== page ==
Class Formation, Civil Society and the State: A Comparative Analysis

Front Cover
Palgrave Macmillan, Jan 17, 2008 - Political Science - 454 pages
0 Reviews
Rather than using a ranking system based on occupational prestige to explain social stratification through class, Burrage attempts to show how class formation can be explained through political events and decisions. Using detailed analysis of four countries, the book attempts to answer several 'mysteries' of the English class system: why did an English intelligentsia fail to emerge? Why was the working class reluctant to engage in violent class struggle? Why did public ownership increase class consciousness, and why could class sentiment be combined with comparatively high rates of mobility? In this distinctive and important contribution, Burrage identifies the main features of England's emerging 'classless society' - one that is centralized, intensively managed, and no longer resting on internalized social controls.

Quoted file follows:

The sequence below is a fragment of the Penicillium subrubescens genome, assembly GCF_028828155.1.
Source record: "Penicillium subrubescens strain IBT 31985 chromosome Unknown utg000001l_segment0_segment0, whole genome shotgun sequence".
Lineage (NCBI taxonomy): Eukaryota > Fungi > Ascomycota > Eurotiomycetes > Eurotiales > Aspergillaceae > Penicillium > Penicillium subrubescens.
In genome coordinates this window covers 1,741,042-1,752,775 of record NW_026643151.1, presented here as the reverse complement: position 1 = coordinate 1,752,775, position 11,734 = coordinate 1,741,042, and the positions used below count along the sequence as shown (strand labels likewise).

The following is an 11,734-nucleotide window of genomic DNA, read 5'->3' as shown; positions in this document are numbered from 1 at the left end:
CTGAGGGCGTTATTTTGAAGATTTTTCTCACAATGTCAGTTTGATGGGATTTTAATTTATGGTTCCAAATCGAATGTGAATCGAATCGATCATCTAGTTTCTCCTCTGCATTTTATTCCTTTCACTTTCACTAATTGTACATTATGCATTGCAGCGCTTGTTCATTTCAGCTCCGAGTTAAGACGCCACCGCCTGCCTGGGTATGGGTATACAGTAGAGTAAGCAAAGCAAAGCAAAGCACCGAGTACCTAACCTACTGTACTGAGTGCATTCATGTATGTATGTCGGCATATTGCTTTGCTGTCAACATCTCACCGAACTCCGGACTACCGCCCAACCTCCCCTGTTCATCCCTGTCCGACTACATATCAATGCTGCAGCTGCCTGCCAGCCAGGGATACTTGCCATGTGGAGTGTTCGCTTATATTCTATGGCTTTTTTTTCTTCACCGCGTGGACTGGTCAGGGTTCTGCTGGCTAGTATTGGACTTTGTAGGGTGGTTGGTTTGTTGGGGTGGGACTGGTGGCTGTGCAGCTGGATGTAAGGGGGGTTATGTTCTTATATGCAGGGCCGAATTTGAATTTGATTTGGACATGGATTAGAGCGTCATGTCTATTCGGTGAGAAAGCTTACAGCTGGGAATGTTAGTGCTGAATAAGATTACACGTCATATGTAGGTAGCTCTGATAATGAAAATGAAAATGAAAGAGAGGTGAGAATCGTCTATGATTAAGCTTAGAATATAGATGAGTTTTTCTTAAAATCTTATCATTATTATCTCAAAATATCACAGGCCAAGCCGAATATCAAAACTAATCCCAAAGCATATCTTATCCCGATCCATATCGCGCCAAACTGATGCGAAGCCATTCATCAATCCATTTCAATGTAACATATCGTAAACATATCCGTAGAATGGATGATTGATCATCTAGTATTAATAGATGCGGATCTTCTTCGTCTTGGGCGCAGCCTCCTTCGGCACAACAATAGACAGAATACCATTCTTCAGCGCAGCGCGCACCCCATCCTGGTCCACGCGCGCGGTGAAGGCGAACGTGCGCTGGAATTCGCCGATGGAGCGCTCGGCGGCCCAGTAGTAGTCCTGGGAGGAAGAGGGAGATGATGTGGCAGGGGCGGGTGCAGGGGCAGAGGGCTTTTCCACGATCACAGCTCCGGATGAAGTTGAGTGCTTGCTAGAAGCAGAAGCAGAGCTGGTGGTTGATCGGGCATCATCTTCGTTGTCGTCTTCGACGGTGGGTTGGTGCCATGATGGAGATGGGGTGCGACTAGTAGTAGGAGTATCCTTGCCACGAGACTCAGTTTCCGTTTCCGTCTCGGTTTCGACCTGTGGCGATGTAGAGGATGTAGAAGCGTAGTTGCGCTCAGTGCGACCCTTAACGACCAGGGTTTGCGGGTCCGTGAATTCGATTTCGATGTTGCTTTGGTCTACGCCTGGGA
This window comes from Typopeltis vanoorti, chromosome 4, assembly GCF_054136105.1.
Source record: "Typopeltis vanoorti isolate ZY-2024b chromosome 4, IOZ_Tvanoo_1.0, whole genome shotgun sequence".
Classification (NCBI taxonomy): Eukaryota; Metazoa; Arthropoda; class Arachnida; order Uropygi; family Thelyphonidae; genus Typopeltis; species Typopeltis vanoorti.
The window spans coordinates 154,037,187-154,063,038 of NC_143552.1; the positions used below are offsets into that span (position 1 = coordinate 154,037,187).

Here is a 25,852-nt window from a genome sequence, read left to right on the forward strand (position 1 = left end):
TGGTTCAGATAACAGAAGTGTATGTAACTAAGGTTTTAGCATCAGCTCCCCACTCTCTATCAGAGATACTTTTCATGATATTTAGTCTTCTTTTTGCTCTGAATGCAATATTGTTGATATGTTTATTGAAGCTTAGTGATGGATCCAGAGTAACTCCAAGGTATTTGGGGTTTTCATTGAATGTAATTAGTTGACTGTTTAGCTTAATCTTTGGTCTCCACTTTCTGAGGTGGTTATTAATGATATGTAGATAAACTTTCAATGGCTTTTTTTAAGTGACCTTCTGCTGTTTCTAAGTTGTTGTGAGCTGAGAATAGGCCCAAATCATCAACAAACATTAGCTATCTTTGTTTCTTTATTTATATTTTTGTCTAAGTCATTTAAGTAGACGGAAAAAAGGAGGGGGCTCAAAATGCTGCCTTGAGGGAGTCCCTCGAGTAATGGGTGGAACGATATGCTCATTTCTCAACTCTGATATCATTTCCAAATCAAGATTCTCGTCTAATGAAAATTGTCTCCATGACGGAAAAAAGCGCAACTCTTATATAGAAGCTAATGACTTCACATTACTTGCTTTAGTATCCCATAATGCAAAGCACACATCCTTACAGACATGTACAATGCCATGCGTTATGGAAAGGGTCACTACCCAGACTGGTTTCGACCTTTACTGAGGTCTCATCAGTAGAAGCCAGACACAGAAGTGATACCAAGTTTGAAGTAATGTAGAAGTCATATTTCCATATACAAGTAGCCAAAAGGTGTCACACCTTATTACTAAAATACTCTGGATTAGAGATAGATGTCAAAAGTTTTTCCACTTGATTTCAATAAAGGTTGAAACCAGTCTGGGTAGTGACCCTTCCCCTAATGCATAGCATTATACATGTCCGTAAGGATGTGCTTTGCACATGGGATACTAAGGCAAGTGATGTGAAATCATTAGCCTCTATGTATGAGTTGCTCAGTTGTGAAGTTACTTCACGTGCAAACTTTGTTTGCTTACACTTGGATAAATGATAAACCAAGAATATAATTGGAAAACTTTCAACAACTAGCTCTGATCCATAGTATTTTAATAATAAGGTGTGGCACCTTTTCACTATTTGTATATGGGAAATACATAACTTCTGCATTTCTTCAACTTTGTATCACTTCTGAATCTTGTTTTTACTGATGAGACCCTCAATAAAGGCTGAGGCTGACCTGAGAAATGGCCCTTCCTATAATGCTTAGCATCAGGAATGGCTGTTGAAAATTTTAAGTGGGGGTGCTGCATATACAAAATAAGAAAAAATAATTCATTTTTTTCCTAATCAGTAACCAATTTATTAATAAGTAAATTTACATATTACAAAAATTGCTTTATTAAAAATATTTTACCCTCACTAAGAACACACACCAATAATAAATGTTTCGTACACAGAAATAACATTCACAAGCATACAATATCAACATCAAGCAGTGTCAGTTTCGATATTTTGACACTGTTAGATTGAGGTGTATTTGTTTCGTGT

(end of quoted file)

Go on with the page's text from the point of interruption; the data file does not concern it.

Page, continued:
What people are saying - Write a review

We haven't found any reviews in the usual places.

Other editions - View all

About the author (2008)

MICHAEL BURRAGE has taught at the London School of Economics and Political Science, UK, and has been a visiting professor in Brazil and Japan. He has also been a research fellow at Harvard University, USA; Free University Berlin, Germany; Uppsala University, Sweden; and University of California, Berkeley, USA.

Bibliographic information